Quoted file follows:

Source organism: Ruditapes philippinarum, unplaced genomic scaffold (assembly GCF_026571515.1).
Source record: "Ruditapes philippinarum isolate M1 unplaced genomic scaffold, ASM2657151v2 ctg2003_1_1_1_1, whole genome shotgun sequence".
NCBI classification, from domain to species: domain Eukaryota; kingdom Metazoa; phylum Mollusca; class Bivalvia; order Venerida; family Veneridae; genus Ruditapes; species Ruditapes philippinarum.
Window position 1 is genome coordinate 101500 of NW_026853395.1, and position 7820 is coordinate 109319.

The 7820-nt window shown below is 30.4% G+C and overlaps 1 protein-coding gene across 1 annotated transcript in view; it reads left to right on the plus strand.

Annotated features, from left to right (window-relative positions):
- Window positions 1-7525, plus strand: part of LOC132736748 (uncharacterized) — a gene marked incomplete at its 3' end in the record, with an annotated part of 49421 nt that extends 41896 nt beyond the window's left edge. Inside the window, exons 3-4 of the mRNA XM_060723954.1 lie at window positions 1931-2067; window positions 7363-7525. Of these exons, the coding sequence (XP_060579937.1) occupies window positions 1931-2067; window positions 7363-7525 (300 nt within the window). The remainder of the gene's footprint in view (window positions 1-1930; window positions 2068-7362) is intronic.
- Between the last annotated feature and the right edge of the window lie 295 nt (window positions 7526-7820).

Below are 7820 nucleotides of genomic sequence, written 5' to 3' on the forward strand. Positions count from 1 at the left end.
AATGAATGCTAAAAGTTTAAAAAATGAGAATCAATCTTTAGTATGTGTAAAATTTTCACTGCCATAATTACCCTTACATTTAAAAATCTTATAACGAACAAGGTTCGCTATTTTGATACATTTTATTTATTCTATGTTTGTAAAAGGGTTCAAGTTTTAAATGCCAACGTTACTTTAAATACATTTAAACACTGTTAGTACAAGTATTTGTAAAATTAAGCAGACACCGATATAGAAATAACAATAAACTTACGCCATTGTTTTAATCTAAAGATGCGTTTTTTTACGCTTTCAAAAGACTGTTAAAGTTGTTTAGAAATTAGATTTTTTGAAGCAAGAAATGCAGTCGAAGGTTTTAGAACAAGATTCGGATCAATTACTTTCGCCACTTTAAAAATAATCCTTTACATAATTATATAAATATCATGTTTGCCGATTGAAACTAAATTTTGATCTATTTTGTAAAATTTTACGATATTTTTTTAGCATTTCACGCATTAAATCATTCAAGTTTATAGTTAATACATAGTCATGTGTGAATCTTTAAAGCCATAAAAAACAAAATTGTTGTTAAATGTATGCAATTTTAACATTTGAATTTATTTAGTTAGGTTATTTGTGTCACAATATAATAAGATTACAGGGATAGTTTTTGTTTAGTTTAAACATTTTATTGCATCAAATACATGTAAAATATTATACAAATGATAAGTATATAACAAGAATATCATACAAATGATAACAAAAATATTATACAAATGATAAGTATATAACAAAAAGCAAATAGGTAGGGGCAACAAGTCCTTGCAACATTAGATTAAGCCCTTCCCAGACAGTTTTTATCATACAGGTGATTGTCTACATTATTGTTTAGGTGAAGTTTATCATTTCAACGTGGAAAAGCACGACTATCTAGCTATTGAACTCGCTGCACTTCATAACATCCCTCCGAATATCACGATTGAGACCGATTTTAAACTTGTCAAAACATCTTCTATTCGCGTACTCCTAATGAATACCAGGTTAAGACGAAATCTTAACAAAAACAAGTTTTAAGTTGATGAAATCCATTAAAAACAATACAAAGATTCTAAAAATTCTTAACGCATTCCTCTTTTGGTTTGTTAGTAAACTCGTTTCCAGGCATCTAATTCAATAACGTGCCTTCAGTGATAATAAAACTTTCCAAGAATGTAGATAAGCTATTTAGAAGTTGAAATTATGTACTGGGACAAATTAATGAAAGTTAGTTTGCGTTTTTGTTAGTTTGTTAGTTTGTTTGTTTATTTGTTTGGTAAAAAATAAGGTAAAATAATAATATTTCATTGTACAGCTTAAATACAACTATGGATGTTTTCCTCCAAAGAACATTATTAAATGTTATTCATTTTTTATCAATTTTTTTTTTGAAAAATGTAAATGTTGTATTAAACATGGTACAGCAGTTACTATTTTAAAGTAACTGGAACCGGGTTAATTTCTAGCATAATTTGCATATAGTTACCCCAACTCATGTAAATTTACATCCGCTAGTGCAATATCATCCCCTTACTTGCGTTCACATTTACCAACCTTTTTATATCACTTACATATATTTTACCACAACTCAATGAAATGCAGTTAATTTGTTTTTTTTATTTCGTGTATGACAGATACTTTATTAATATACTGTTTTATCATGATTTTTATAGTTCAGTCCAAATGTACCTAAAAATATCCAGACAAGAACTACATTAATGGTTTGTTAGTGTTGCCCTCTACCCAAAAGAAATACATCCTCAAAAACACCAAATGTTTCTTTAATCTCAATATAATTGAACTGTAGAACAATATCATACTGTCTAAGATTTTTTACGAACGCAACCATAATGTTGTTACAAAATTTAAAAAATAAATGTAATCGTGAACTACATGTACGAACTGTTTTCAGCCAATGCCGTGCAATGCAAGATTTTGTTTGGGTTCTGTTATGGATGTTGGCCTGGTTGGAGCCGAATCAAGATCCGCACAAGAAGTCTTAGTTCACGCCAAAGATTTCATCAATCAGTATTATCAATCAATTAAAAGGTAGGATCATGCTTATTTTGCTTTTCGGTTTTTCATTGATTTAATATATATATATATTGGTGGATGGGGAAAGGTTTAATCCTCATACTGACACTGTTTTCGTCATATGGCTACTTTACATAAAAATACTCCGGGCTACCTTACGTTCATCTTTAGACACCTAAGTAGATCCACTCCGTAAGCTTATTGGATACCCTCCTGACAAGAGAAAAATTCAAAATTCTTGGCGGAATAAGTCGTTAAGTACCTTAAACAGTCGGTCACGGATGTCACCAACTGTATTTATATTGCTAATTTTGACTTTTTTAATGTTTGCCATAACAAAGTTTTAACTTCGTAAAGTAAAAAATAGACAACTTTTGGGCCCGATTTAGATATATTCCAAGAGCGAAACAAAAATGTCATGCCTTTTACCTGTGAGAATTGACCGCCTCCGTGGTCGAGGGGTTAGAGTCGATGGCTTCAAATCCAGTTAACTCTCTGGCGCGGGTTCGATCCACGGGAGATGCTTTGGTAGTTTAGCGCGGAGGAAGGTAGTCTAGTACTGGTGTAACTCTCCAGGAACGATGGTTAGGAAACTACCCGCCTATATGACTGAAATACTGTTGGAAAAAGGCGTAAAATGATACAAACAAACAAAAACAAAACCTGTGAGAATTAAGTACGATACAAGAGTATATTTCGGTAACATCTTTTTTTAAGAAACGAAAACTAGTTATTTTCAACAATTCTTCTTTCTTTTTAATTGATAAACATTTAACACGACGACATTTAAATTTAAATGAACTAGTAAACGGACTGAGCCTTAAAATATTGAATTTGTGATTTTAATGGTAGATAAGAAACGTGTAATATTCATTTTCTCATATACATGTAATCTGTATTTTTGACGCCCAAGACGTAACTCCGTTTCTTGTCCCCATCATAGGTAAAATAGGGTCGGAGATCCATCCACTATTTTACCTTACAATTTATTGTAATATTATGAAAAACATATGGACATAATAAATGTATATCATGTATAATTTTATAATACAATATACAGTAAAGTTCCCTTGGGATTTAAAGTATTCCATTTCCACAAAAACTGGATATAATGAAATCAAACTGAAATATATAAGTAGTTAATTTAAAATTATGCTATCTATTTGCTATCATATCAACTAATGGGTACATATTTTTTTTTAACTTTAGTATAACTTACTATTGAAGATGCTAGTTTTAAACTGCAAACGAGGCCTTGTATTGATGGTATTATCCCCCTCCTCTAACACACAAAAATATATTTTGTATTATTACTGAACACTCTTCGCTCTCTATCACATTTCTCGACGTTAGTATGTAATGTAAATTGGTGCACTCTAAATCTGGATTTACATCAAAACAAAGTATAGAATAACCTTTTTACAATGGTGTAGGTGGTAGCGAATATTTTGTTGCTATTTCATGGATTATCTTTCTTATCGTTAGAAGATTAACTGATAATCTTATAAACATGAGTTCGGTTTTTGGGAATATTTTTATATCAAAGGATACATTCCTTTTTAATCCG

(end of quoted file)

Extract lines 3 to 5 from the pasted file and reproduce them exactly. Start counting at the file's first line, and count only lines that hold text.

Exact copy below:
NCBI classification, from domain to species: domain Eukaryota; kingdom Metazoa; phylum Mollusca; class Bivalvia; order Venerida; family Veneridae; genus Ruditapes; species Ruditapes philippinarum.
Window position 1 is genome coordinate 101500 of NW_026853395.1, and position 7820 is coordinate 109319.

The 7820-nt window shown below is 30.4% G+C and overlaps 1 protein-coding gene across 1 annotated transcript in view; it reads left to right on the plus strand.